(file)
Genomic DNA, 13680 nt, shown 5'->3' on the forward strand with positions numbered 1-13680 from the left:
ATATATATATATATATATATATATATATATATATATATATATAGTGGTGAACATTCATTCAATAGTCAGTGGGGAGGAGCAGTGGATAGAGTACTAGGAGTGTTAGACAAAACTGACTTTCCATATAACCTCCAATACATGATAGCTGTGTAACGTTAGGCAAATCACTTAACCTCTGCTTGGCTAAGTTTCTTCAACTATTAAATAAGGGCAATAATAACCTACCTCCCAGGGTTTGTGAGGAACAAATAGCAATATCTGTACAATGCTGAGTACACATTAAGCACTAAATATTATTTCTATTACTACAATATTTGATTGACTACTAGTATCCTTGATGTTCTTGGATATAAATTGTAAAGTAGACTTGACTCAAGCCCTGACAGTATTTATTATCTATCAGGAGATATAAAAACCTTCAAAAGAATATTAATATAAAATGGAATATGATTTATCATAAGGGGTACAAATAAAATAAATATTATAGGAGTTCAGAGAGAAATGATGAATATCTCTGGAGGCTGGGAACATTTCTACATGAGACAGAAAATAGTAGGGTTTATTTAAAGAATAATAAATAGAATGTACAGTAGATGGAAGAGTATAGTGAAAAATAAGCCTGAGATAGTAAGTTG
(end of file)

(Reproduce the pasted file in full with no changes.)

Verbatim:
Genomic DNA, 13680 nt, shown 5'->3' on the forward strand with positions numbered 1-13680 from the left:
ATATATATATATATATATATATATATATATATATATATATATAGTGGTGAACATTCATTCAATAGTCAGTGGGGAGGAGCAGTGGATAGAGTACTAGGAGTGTTAGACAAAACTGACTTTCCATATAACCTCCAATACATGATAGCTGTGTAACGTTAGGCAAATCACTTAACCTCTGCTTGGCTAAGTTTCTTCAACTATTAAATAAGGGCAATAATAACCTACCTCCCAGGGTTTGTGAGGAACAAATAGCAATATCTGTACAATGCTGAGTACACATTAAGCACTAAATATTATTTCTATTACTACAATATTTGATTGACTACTAGTATCCTTGATGTTCTTGGATATAAATTGTAAAGTAGACTTGACTCAAGCCCTGACAGTATTTATTATCTATCAGGAGATATAAAAACCTTCAAAAGAATATTAATATAAAATGGAATATGATTTATCATAAGGGGTACAAATAAAATAAATATTATAGGAGTTCAGAGAGAAATGATGAATATCTCTGGAGGCTGGGAACATTTCTACATGAGACAGAAAATAGTAGGGTTTATTTAAAGAATAATAAATAGAATGTACAGTAGATGGAAGAGTATAGTGAAAAATAAGCCTGAGATAGTAAGTTG